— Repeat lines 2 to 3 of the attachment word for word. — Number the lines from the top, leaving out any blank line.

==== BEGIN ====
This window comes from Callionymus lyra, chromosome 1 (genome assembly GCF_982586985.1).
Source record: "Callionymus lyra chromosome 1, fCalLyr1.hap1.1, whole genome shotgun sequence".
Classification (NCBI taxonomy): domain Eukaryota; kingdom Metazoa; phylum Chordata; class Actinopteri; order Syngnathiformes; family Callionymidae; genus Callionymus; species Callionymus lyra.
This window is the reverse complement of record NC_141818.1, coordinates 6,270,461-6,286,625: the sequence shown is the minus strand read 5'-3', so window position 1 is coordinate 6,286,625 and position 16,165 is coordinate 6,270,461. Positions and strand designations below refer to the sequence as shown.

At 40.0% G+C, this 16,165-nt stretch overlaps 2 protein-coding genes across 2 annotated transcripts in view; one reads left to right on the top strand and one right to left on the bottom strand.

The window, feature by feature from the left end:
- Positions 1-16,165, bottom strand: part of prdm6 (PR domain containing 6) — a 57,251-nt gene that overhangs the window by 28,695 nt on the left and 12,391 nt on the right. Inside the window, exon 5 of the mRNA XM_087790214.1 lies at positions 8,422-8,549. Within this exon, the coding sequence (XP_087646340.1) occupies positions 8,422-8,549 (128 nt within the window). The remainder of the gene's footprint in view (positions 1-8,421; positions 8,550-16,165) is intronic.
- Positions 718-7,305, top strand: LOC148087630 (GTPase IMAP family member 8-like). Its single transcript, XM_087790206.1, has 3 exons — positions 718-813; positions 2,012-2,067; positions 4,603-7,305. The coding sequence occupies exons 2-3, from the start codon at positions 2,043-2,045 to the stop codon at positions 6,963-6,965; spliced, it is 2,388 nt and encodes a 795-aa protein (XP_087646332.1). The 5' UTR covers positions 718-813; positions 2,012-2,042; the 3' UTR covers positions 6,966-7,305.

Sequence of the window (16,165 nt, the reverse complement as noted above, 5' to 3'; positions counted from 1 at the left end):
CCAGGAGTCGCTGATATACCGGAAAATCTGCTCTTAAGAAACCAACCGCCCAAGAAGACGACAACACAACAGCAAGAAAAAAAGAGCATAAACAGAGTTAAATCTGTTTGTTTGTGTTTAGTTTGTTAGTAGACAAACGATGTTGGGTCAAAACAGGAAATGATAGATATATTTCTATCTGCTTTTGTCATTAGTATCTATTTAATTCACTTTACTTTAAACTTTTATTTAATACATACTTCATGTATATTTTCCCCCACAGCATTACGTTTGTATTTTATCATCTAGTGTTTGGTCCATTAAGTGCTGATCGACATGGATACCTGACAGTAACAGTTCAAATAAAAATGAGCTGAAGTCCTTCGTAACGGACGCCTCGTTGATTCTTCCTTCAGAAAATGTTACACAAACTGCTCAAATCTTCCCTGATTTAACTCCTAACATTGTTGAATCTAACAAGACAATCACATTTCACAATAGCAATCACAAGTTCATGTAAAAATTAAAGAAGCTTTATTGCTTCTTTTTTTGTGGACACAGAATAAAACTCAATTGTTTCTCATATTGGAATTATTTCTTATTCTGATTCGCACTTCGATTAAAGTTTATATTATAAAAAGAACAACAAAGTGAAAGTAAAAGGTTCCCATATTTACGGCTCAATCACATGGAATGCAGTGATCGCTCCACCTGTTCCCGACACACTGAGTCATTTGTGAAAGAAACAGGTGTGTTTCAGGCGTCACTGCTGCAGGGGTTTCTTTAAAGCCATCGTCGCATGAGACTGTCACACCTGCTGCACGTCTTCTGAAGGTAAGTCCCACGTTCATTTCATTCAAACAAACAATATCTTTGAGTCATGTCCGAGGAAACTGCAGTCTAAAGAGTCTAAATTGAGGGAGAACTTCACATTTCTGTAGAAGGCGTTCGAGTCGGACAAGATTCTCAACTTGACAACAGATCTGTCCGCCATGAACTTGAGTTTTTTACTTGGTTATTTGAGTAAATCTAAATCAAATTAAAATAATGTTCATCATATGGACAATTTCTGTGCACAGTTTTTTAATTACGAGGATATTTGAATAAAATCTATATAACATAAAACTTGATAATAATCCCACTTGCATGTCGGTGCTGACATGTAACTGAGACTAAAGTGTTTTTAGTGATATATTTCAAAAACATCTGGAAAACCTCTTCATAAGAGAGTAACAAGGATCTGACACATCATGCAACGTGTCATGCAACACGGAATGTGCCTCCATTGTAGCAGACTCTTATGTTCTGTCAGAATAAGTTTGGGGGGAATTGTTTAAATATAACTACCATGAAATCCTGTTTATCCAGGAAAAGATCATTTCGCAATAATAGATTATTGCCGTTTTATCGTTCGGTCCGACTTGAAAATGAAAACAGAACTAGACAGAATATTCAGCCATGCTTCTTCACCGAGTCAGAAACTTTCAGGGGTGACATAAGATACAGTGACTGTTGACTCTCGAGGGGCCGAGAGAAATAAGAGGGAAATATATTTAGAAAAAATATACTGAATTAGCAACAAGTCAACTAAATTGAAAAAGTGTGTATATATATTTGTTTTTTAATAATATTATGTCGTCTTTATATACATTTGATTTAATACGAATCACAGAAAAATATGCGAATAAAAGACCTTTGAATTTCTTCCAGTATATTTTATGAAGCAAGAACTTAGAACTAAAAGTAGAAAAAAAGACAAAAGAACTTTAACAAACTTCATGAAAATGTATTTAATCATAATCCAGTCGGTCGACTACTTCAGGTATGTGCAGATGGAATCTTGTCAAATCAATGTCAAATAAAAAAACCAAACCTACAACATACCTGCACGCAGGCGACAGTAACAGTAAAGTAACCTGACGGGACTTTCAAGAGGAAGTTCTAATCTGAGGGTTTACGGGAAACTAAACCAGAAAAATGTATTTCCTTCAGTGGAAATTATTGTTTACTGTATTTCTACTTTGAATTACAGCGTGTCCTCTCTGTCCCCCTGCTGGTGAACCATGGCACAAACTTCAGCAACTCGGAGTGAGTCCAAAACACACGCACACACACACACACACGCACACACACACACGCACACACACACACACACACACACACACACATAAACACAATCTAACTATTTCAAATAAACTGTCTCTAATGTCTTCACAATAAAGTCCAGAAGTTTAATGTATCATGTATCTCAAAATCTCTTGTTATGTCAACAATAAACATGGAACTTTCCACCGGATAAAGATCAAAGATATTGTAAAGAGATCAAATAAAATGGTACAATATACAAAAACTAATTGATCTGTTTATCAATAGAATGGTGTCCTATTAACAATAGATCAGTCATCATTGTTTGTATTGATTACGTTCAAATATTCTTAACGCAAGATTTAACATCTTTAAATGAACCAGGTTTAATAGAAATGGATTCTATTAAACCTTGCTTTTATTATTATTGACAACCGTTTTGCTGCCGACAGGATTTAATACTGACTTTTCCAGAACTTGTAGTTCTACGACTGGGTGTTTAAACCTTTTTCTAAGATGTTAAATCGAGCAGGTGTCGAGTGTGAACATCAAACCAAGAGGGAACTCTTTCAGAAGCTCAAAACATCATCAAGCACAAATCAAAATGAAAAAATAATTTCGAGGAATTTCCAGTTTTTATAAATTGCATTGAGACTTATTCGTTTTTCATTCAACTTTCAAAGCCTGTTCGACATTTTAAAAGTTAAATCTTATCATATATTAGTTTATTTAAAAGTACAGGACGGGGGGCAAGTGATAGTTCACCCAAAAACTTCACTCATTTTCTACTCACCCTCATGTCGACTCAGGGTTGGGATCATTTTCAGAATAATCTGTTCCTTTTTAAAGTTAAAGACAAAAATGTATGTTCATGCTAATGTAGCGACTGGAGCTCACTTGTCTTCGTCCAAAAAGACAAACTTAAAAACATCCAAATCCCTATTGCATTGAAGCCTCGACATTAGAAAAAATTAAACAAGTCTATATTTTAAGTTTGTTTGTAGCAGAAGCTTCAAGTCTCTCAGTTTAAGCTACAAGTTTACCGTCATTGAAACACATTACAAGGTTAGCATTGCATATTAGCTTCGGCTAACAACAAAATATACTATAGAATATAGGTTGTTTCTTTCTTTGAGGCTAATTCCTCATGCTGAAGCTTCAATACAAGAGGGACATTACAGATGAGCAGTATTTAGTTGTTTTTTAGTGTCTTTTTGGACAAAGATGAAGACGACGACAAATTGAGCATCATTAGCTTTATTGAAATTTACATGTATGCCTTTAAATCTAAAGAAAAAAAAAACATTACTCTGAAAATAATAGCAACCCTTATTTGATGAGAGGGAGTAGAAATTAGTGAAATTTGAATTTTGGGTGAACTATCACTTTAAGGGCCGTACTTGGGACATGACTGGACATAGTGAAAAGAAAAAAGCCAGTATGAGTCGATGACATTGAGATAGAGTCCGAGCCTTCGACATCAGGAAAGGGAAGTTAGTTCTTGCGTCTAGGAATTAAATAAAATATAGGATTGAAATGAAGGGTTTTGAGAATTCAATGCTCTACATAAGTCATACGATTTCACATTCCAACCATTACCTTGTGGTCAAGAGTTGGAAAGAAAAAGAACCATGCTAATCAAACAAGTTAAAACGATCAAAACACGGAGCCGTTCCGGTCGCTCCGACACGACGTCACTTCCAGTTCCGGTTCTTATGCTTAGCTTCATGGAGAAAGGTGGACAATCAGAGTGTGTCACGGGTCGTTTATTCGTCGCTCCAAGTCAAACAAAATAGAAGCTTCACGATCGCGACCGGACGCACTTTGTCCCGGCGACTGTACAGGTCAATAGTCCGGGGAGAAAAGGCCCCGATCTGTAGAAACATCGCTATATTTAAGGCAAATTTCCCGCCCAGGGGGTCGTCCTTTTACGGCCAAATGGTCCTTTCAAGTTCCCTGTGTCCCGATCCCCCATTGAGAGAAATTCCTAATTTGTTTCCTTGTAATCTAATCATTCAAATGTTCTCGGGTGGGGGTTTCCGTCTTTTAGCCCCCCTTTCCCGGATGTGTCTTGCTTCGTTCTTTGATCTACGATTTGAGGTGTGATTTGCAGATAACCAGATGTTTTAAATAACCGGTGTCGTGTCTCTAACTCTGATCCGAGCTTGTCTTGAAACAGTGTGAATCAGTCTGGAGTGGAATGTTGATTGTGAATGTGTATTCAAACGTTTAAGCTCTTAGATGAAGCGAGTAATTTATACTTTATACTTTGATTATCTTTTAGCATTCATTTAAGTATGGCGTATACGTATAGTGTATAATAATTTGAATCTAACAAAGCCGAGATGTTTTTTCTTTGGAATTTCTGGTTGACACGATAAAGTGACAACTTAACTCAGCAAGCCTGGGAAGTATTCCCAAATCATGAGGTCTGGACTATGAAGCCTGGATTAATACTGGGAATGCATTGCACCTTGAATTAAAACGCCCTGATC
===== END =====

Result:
Source record: "Callionymus lyra chromosome 1, fCalLyr1.hap1.1, whole genome shotgun sequence".
Classification (NCBI taxonomy): domain Eukaryota; kingdom Metazoa; phylum Chordata; class Actinopteri; order Syngnathiformes; family Callionymidae; genus Callionymus; species Callionymus lyra.